The Australian Women's Weekly

The compassion cure

Joanne Corrigan smiles with her eyes, offers affection with gusto and when she’s worried about a friend, is quick to step in with a walk in the park, a pot of tea, an invitation to dinner, a shoulder to cry on. She’s a loyal friend, the magnificently encouraging mother of two bright-spark university students and a clinical psychologist with a Master’s degree and 20 years of successful practice under her belt. Yet until not long ago, Joanne thought she was “a bit of a loser”.

“My constant companion,” she explains, “was a part of me that said, ‘You’re not good enough. Other people do it better. What do you know? Who do you think you are?’”

That voice was so insistent, vicious and so convincing, it defeated every attempt to battle it with reason, and dragged her into dark spaces of depression, anxiety and despair.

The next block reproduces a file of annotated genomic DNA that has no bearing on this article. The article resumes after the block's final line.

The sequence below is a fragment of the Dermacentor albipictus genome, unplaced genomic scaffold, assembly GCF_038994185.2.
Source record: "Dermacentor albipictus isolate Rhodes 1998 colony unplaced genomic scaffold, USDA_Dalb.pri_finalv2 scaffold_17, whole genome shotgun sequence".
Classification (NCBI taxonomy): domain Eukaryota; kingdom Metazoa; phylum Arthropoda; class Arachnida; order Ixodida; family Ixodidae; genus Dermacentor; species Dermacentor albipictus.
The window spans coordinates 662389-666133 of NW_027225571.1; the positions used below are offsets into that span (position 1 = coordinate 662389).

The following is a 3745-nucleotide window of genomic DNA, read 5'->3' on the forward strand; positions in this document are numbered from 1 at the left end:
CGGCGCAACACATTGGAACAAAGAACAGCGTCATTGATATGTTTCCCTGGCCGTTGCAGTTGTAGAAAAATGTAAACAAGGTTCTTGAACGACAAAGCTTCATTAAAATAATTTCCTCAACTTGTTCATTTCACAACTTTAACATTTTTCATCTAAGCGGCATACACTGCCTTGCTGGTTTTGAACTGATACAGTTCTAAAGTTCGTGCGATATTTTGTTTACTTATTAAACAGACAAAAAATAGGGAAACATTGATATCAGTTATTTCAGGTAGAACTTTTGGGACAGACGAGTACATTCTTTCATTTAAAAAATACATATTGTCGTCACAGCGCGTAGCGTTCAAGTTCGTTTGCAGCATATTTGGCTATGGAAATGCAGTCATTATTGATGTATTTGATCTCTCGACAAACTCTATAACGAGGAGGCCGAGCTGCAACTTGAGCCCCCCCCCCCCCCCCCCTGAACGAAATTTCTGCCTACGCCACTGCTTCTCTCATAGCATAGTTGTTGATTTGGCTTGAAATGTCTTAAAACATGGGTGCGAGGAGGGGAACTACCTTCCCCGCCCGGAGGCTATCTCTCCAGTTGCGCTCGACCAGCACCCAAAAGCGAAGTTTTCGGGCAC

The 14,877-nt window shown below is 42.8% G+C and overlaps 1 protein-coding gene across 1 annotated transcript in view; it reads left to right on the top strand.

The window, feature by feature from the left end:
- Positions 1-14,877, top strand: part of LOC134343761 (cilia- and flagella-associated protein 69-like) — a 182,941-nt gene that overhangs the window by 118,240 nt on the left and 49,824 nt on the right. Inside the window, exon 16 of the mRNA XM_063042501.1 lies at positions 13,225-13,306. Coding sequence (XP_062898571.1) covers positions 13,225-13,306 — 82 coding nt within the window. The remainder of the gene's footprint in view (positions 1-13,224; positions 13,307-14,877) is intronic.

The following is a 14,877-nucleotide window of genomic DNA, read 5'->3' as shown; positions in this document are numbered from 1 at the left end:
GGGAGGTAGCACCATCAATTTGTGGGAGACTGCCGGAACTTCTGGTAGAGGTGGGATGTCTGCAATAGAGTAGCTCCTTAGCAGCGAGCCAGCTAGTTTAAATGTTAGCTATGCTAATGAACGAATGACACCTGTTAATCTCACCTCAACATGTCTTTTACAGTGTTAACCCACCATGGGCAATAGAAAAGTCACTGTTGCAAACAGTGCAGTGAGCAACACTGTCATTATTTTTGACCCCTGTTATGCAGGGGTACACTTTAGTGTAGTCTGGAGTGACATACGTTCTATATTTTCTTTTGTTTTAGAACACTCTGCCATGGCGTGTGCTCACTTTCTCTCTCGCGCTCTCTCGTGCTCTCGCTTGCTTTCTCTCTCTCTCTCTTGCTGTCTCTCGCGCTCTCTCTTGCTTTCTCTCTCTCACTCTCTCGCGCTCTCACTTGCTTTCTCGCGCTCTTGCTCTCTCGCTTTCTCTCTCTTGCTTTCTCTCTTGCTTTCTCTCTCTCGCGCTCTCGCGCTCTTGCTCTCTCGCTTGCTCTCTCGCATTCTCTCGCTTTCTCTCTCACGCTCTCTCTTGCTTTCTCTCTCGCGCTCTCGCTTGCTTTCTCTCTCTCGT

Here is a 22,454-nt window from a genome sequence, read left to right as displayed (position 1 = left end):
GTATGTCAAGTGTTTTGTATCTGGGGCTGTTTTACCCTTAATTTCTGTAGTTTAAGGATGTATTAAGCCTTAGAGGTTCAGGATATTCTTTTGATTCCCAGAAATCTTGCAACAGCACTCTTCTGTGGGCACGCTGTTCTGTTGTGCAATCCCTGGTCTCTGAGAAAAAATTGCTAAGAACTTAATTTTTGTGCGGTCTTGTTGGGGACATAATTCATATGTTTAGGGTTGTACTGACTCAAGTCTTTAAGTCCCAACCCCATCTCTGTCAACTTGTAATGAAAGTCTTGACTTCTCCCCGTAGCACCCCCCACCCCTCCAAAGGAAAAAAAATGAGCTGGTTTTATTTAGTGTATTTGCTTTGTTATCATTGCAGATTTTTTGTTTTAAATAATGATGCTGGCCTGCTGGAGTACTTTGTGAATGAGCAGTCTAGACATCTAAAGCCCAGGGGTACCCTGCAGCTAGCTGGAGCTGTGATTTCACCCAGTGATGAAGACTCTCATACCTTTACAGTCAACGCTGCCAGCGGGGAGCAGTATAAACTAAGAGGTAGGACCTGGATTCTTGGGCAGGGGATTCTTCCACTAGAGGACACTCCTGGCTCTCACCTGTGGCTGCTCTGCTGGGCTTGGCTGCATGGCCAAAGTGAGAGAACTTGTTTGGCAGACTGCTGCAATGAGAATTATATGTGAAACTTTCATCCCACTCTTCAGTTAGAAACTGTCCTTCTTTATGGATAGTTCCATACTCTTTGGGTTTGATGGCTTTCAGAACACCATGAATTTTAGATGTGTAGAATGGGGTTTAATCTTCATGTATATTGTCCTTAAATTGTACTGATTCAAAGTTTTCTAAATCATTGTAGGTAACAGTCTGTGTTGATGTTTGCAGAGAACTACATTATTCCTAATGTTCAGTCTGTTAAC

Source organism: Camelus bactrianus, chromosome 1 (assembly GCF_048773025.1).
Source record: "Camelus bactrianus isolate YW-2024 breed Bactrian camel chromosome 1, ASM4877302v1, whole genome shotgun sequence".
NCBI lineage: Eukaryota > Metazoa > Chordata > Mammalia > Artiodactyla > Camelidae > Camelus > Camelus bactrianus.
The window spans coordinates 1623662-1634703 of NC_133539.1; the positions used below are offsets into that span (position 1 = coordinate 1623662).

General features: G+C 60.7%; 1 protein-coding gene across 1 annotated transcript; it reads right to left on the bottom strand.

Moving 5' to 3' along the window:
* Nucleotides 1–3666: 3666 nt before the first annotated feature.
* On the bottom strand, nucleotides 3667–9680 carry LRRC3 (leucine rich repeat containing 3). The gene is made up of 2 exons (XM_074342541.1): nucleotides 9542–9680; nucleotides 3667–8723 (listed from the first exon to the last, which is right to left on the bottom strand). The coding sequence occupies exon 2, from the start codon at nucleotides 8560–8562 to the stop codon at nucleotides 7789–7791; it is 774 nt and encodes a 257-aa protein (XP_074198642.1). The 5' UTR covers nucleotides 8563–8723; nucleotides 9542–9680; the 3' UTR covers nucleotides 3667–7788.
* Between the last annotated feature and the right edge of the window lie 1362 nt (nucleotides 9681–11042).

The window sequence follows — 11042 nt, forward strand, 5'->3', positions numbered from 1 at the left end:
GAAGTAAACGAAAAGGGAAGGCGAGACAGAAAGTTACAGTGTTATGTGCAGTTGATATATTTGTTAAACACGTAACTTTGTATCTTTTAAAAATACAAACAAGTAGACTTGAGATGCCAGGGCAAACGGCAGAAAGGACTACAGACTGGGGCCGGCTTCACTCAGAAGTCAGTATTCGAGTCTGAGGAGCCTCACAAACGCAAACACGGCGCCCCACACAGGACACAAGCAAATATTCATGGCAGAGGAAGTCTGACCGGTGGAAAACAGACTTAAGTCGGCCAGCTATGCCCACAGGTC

Joanne wasn’t alone. The World Health Organisation has estimated anxiety and depression will be the number one health concern globally within a decade. They’re debilitating conditions that suck the joy from life, and kill. But there’s a new movement in psychotherapy that believes the key to defeating them might lie in a motivating force that exists alongside them in the human brain.

Professor Paul Gilbert OBE, the instigator of compassion-focused therapy, champions the power of kindness. It’s not a panacea, he admits, but it’s one of

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